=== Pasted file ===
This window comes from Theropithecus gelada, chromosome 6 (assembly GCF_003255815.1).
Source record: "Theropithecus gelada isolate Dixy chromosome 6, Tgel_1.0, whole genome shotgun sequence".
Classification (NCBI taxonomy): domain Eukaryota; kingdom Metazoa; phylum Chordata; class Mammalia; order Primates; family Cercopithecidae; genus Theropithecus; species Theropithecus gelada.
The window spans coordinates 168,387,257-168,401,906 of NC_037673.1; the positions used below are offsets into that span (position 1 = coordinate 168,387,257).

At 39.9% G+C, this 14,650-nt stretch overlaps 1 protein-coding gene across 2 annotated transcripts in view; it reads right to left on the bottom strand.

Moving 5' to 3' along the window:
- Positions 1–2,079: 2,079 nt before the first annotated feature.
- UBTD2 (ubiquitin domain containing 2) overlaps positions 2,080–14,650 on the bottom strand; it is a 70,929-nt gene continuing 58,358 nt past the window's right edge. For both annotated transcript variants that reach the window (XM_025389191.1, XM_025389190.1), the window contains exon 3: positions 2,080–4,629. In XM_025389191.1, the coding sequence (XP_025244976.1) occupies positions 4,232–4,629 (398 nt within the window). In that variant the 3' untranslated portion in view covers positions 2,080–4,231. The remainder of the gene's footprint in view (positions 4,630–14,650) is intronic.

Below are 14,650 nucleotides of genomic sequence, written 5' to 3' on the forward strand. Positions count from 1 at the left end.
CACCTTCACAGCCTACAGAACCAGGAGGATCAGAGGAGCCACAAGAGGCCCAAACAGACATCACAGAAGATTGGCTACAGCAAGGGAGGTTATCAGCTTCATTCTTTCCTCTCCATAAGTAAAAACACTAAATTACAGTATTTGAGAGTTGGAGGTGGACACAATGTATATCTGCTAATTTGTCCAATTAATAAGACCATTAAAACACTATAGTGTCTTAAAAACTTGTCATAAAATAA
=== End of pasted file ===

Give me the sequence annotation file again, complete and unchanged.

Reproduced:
This window comes from Theropithecus gelada, chromosome 6 (assembly GCF_003255815.1).
Source record: "Theropithecus gelada isolate Dixy chromosome 6, Tgel_1.0, whole genome shotgun sequence".
Classification (NCBI taxonomy): domain Eukaryota; kingdom Metazoa; phylum Chordata; class Mammalia; order Primates; family Cercopithecidae; genus Theropithecus; species Theropithecus gelada.
The window spans coordinates 168,387,257-168,401,906 of NC_037673.1; the positions used below are offsets into that span (position 1 = coordinate 168,387,257).

At 39.9% G+C, this 14,650-nt stretch overlaps 1 protein-coding gene across 2 annotated transcripts in view; it reads right to left on the bottom strand.

Moving 5' to 3' along the window:
- Positions 1–2,079: 2,079 nt before the first annotated feature.
- UBTD2 (ubiquitin domain containing 2) overlaps positions 2,080–14,650 on the bottom strand; it is a 70,929-nt gene continuing 58,358 nt past the window's right edge. For both annotated transcript variants that reach the window (XM_025389191.1, XM_025389190.1), the window contains exon 3: positions 2,080–4,629. In XM_025389191.1, the coding sequence (XP_025244976.1) occupies positions 4,232–4,629 (398 nt within the window). In that variant the 3' untranslated portion in view covers positions 2,080–4,231. The remainder of the gene's footprint in view (positions 4,630–14,650) is intronic.

Below are 14,650 nucleotides of genomic sequence, written 5' to 3' on the forward strand. Positions count from 1 at the left end.
CACCTTCACAGCCTACAGAACCAGGAGGATCAGAGGAGCCACAAGAGGCCCAAACAGACATCACAGAAGATTGGCTACAGCAAGGGAGGTTATCAGCTTCATTCTTTCCTCTCCATAAGTAAAAACACTAAATTACAGTATTTGAGAGTTGGAGGTGGACACAATGTATATCTGCTAATTTGTCCAATTAATAAGACCATTAAAACACTATAGTGTCTTAAAAACTTGTCATAAAATAA